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Maharishi Vedic Science


Duraimani, Shanthi Lakshmi Chinnasamy
Lifestyle modifications such as practicing the Transcendental Meditation (TM) program,
maintaining a healthy diet and regular exercise could help to overcome age-related disorders
and promote healthy biological aging. Biochemical, physiological, and psychological studies
have revealed their positive effect, although the effect on telomerase gene expression and
telomere length is poorly understood. Therefore, the goal of this research study is to determine
whether lifestyle modifications will support healthy biological aging. Two independent studies were conducted for this purpose. First, a National Institute of Health (NIH) funded randomized pilot study was conducted using two intervention groups (24 TM + health education (HE) group
and 24 enhanced health education (EHE) group) with Stage I hypertension African Americans.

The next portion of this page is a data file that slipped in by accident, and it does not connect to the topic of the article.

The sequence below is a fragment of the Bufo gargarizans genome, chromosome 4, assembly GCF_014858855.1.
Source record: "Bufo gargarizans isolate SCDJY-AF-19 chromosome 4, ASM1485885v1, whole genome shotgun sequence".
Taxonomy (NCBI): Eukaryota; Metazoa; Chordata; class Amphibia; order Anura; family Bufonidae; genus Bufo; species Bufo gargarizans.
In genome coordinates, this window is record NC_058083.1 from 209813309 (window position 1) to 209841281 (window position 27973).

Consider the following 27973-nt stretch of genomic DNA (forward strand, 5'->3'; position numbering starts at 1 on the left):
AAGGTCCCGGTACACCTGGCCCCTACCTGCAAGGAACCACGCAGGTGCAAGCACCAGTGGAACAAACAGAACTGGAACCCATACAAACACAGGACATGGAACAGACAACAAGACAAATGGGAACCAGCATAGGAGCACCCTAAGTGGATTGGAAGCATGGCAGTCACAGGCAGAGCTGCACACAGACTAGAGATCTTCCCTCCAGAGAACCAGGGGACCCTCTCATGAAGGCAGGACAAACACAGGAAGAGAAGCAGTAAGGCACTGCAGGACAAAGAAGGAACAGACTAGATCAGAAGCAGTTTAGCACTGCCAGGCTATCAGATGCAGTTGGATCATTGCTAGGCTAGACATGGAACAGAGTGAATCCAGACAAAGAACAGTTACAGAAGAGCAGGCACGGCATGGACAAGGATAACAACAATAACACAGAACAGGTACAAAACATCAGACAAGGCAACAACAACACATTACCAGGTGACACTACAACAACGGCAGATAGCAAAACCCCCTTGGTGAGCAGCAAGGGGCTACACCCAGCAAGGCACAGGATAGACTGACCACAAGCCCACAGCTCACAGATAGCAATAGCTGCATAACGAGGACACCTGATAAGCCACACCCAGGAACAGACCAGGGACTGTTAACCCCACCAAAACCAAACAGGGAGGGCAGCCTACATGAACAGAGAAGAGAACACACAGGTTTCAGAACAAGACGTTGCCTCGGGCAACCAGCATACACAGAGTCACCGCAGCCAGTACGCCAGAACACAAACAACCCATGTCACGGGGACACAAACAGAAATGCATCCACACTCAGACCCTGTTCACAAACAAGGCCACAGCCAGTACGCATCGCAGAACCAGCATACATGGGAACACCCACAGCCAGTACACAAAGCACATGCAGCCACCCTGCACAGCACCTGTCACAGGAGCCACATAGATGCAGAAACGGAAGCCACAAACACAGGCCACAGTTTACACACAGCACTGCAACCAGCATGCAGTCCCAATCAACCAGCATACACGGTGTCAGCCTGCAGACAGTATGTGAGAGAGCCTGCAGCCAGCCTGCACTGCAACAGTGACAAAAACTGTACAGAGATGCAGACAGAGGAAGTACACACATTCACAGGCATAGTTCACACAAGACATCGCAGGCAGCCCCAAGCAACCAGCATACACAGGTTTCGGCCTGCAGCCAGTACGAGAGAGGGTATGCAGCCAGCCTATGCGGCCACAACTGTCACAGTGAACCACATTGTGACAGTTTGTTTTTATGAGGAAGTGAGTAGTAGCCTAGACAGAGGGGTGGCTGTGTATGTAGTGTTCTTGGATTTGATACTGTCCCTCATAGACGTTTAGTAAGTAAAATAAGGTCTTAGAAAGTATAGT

Second, a cross-sectional study was conducted using 19 long-term meditators and 19 nonmeditator
controls. Telomerase gene expression (hTR and hTERT) and relative telomere length
of peripheral blood cells by quantitative real-time PCR technique was measured in both studies.

In the NIH pilot study, Wilcoxon matched pairs tests showed a significant difference in
the medians for hTERT (TM + HE = 0.03, p = 0.05; EHE = 0.60, p < 0.01) and hTR (TM + HE =
0.34, p < 0.001; EHE = 5.48, p < 0.001) in both groups. Dependent t-tests showed significant
differences for systolic BP (TM + HE = -5.53 ± 11.23, p = 0.02; EHE = -9.00 ± 11.41, p < 0.001)
in both groups and diastolic BP in the EHE group (EHE = -4.93 ± 7.05, p < 0.01). These findings suggest that intensive lifestyle modifications may be effective in promoting healthy biological aging.

In the cross-sectional study, the Kruskal-Wallis test indicated a significant trend for hTR
in long-term meditators (long-term meditators = 0.74; non-meditator controls = 0.45, p = 0.08).
Analysis of covariance showed a significant difference in psychological stress in long-term
meditators (long-term meditators = 26.60 ± 3.95 non-meditator controls = 43.20 ± 0.68,
p < 0.001), adjusting for BMI, exercise, smoking, intake of vitamins and omega-3. Future
research is warranted with larger sample sizes to further evaluate the impact of TM on
telomerase gene expression and telomere length.


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